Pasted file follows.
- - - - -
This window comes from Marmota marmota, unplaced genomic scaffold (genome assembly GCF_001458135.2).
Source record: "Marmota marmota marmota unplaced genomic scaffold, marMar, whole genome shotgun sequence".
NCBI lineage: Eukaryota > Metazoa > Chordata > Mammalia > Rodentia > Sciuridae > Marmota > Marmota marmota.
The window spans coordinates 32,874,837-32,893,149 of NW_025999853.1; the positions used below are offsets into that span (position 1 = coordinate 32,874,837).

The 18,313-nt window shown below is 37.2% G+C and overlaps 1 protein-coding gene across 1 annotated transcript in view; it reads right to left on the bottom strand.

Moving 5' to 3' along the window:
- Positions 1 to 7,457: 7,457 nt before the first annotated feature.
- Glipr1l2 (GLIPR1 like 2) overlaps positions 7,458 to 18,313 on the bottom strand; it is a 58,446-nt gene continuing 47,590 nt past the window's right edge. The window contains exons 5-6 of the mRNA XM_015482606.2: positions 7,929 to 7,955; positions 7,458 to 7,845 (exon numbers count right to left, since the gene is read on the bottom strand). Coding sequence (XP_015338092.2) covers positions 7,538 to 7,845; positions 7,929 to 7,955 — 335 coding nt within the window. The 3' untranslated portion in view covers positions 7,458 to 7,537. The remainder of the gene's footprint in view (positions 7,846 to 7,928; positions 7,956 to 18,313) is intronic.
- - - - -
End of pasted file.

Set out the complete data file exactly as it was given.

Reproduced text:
This window comes from Marmota marmota, unplaced genomic scaffold (genome assembly GCF_001458135.2).
Source record: "Marmota marmota marmota unplaced genomic scaffold, marMar, whole genome shotgun sequence".
NCBI lineage: Eukaryota > Metazoa > Chordata > Mammalia > Rodentia > Sciuridae > Marmota > Marmota marmota.
The window spans coordinates 32,874,837-32,893,149 of NW_025999853.1; the positions used below are offsets into that span (position 1 = coordinate 32,874,837).

The 18,313-nt window shown below is 37.2% G+C and overlaps 1 protein-coding gene across 1 annotated transcript in view; it reads right to left on the bottom strand.

Moving 5' to 3' along the window:
- Positions 1 to 7,457: 7,457 nt before the first annotated feature.
- Glipr1l2 (GLIPR1 like 2) overlaps positions 7,458 to 18,313 on the bottom strand; it is a 58,446-nt gene continuing 47,590 nt past the window's right edge. The window contains exons 5-6 of the mRNA XM_015482606.2: positions 7,929 to 7,955; positions 7,458 to 7,845 (exon numbers count right to left, since the gene is read on the bottom strand). Coding sequence (XP_015338092.2) covers positions 7,538 to 7,845; positions 7,929 to 7,955 — 335 coding nt within the window. The 3' untranslated portion in view covers positions 7,458 to 7,537. The remainder of the gene's footprint in view (positions 7,846 to 7,928; positions 7,956 to 18,313) is intronic.